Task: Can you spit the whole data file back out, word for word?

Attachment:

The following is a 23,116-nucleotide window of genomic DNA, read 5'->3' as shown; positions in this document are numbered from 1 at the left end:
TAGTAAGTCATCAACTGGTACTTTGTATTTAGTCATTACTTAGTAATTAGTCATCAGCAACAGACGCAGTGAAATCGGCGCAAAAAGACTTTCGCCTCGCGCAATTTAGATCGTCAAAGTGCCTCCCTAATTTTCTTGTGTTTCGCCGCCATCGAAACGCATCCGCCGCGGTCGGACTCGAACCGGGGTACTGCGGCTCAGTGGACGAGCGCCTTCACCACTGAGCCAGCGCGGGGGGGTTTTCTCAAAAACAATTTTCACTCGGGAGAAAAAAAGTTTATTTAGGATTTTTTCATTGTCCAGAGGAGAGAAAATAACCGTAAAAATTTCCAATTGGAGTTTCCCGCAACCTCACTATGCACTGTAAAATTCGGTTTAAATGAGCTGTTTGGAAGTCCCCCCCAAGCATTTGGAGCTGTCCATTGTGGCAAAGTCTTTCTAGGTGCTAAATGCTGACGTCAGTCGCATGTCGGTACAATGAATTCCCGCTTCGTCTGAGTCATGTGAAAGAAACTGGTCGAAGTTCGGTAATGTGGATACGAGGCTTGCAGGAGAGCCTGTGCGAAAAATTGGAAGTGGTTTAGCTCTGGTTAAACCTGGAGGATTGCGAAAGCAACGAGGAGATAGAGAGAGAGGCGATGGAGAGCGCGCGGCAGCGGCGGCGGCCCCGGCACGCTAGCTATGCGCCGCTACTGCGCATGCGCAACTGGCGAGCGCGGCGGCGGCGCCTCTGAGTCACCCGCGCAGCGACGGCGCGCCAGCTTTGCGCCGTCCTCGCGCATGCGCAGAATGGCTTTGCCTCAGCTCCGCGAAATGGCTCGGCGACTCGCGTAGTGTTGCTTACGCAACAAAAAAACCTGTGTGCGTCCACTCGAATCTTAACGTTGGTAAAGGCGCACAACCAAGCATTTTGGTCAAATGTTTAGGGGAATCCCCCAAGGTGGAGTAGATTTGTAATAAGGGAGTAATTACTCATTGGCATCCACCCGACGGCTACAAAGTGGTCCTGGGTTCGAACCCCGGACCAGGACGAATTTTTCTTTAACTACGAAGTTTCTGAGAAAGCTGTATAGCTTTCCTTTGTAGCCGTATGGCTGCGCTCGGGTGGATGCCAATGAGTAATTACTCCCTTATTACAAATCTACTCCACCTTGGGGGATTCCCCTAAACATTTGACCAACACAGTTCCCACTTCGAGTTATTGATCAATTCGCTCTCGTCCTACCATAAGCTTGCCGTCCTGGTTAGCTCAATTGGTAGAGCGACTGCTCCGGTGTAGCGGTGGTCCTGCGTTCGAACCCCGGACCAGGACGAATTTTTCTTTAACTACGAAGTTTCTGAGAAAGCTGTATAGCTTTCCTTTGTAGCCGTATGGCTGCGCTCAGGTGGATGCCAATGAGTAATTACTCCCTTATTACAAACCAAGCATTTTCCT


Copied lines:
The following is a 23,116-nucleotide window of genomic DNA, read 5'->3' as shown; positions in this document are numbered from 1 at the left end:
TAGTAAGTCATCAACTGGTACTTTGTATTTAGTCATTACTTAGTAATTAGTCATCAGCAACAGACGCAGTGAAATCGGCGCAAAAAGACTTTCGCCTCGCGCAATTTAGATCGTCAAAGTGCCTCCCTAATTTTCTTGTGTTTCGCCGCCATCGAAACGCATCCGCCGCGGTCGGACTCGAACCGGGGTACTGCGGCTCAGTGGACGAGCGCCTTCACCACTGAGCCAGCGCGGGGGGGTTTTCTCAAAAACAATTTTCACTCGGGAGAAAAAAAGTTTATTTAGGATTTTTTCATTGTCCAGAGGAGAGAAAATAACCGTAAAAATTTCCAATTGGAGTTTCCCGCAACCTCACTATGCACTGTAAAATTCGGTTTAAATGAGCTGTTTGGAAGTCCCCCCCAAGCATTTGGAGCTGTCCATTGTGGCAAAGTCTTTCTAGGTGCTAAATGCTGACGTCAGTCGCATGTCGGTACAATGAATTCCCGCTTCGTCTGAGTCATGTGAAAGAAACTGGTCGAAGTTCGGTAATGTGGATACGAGGCTTGCAGGAGAGCCTGTGCGAAAAATTGGAAGTGGTTTAGCTCTGGTTAAACCTGGAGGATTGCGAAAGCAACGAGGAGATAGAGAGAGAGGCGATGGAGAGCGCGCGGCAGCGGCGGCGGCCCCGGCACGCTAGCTATGCGCCGCTACTGCGCATGCGCAACTGGCGAGCGCGGCGGCGGCGCCTCTGAGTCACCCGCGCAGCGACGGCGCGCCAGCTTTGCGCCGTCCTCGCGCATGCGCAGAATGGCTTTGCCTCAGCTCCGCGAAATGGCTCGGCGACTCGCGTAGTGTTGCTTACGCAACAAAAAAACCTGTGTGCGTCCACTCGAATCTTAACGTTGGTAAAGGCGCACAACCAAGCATTTTGGTCAAATGTTTAGGGGAATCCCCCAAGGTGGAGTAGATTTGTAATAAGGGAGTAATTACTCATTGGCATCCACCCGACGGCTACAAAGTGGTCCTGGGTTCGAACCCCGGACCAGGACGAATTTTTCTTTAACTACGAAGTTTCTGAGAAAGCTGTATAGCTTTCCTTTGTAGCCGTATGGCTGCGCTCGGGTGGATGCCAATGAGTAATTACTCCCTTATTACAAATCTACTCCACCTTGGGGGATTCCCCTAAACATTTGACCAACACAGTTCCCACTTCGAGTTATTGATCAATTCGCTCTCGTCCTACCATAAGCTTGCCGTCCTGGTTAGCTCAATTGGTAGAGCGACTGCTCCGGTGTAGCGGTGGTCCTGCGTTCGAACCCCGGACCAGGACGAATTTTTCTTTAACTACGAAGTTTCTGAGAAAGCTGTATAGCTTTCCTTTGTAGCCGTATGGCTGCGCTCAGGTGGATGCCAATGAGTAATTACTCCCTTATTACAAACCAAGCATTTTCCT